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VTech Security Debacle Reveals Kids’ Names, Birthdates, Parents, and More

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The following is a reprint of an article by my daughter, Jillian Koskie. It appears on the With[in]Security blog.

Smart, Internet-connected toys have great potential — but also great risk, especially when they connect information-rich parental accounts with detailed data about children. What that risk actually means moved from theory to reality when VTech confirmed it experienced a data breach earlier this month that exposed its Learning Lodge customer database and Kid Connect servers.

Over 4.8 million parent accounts, and 6.3 million kid profiles were affected — not a huge number in the recent history of hacks. But what keeps this from being trivial has little to do with the total number. Maybe you don’t care that hackers know your kids’ names, genders, or even birthdates… but what about seeing their photos, messages, and bulletin board postings? What if the hackers also know which games they were playing? What if these same hackers can also cross-reference those details with the corresponding parent account to gain mailing addresses and passwords (including secret question and answer details)?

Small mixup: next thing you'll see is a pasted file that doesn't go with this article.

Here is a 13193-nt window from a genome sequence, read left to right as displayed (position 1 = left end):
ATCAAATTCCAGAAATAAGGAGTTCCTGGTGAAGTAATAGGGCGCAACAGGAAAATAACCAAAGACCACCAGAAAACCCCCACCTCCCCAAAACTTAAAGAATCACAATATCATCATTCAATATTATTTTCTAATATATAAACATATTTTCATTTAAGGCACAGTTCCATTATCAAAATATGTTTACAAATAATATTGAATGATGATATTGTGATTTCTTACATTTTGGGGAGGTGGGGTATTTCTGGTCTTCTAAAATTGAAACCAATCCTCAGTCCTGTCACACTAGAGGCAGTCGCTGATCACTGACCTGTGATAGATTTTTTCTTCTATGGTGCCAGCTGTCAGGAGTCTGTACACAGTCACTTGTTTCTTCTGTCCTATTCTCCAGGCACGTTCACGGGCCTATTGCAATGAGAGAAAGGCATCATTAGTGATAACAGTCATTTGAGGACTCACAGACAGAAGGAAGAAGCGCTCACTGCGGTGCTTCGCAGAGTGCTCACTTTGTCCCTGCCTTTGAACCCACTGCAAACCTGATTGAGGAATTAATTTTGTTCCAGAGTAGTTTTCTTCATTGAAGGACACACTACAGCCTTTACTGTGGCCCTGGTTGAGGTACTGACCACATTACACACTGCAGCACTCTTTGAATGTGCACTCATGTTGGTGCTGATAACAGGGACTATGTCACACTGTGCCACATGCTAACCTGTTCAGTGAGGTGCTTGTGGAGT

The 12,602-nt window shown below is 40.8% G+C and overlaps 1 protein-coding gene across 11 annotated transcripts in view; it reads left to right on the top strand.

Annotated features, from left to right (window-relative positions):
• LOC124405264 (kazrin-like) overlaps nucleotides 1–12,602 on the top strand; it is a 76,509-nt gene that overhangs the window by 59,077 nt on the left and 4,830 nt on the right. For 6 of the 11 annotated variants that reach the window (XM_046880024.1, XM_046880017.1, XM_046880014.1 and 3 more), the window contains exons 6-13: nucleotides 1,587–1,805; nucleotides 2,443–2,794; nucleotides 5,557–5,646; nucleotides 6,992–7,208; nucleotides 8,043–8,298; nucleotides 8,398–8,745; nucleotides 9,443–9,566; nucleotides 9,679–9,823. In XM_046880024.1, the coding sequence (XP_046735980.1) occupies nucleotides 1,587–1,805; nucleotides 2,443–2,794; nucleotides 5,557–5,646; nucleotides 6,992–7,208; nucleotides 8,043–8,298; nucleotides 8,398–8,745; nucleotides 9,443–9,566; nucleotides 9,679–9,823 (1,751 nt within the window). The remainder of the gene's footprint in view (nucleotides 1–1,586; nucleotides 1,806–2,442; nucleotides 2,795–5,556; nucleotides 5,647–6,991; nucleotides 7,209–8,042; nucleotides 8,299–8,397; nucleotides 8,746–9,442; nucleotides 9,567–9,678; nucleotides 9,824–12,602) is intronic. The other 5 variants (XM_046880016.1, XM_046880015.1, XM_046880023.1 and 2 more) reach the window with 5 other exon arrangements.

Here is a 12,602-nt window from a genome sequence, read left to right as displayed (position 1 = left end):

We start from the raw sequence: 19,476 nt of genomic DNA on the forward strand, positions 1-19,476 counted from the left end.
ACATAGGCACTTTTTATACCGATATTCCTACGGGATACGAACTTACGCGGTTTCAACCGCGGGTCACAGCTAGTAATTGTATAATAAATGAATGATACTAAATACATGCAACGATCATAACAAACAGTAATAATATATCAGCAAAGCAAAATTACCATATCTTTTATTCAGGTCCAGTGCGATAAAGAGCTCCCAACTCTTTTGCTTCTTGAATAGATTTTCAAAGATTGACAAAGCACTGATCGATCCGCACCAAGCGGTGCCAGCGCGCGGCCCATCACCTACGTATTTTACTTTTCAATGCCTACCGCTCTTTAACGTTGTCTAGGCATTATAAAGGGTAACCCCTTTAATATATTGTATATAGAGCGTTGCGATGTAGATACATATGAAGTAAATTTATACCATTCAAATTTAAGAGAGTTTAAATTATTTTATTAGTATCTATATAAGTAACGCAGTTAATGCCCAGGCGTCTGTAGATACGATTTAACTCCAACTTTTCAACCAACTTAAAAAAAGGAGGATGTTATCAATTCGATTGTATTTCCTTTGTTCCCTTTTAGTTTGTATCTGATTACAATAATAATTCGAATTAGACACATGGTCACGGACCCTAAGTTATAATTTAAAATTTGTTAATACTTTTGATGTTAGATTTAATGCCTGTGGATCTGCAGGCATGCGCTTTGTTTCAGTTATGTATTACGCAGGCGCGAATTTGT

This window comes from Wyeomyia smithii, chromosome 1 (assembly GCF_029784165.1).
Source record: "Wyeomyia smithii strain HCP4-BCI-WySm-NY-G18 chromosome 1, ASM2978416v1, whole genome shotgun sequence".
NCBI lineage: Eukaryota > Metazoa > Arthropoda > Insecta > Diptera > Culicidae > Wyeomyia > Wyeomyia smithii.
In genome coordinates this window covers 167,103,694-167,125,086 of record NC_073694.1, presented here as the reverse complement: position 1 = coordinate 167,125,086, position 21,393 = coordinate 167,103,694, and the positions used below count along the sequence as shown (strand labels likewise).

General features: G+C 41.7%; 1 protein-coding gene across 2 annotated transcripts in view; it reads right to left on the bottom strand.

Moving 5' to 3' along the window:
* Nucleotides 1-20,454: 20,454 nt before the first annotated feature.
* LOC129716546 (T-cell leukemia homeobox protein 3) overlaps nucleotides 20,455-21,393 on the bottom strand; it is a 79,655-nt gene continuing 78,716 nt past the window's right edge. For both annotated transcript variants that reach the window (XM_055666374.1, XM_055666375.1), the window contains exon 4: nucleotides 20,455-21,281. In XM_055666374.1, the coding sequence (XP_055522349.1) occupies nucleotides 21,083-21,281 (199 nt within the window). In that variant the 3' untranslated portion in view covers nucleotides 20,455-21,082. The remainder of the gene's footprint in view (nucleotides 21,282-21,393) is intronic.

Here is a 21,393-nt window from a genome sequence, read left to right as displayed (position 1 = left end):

According to software security expert Troy Hunt, they can. At the request of Vice Media blog Motherboard, Hunt was able to verify the data breach and confirm the information gained was legitimate and readable. He also found that all the data was stored in unencrypted, usually plain-text form, with a database that was readily susceptible to SQL injection, and that VTech’s apps relied heavily on Flash and didn’t use SSL at all. In short, the VTech data was extremely vulnerable and allowed hackers to learn the names, ages, and even appearance of a parent’s children — very dangerous information in the hands of, say, a blackmailer or kidnapper. But hey, at least no credit card information was stolen.

You should assume your information has been compromised if you have ever downloaded an app, game, or ebook onto a VTech product.

Unfortunately taking away every VTech device your child owns will not protect them; the data is already out there. This is scary stuff, and it is just the beginning. Some critics are advising that you steer clear of connected toys until they become more resilient against attack.

It is likely that the U.S. Federal Trade Commission will open an investigation into whether VTech is in violation of the Children’s Online Privacy Protection Act (designed to protect the privacy of children under 13 years of age), but that can do little more than set a precedent for other manufacturers rushing Internet connected toys to market.

As a precautionary measure, VTech has temporarily suspended its Learning Lodge website and Kid Connect service (just in time for the holiday season) –though it continues to ship vulnerable tablets. That’s a steep price for VTech to pay for having what Hunt described as “genuinely alarming practices” with regards to security.


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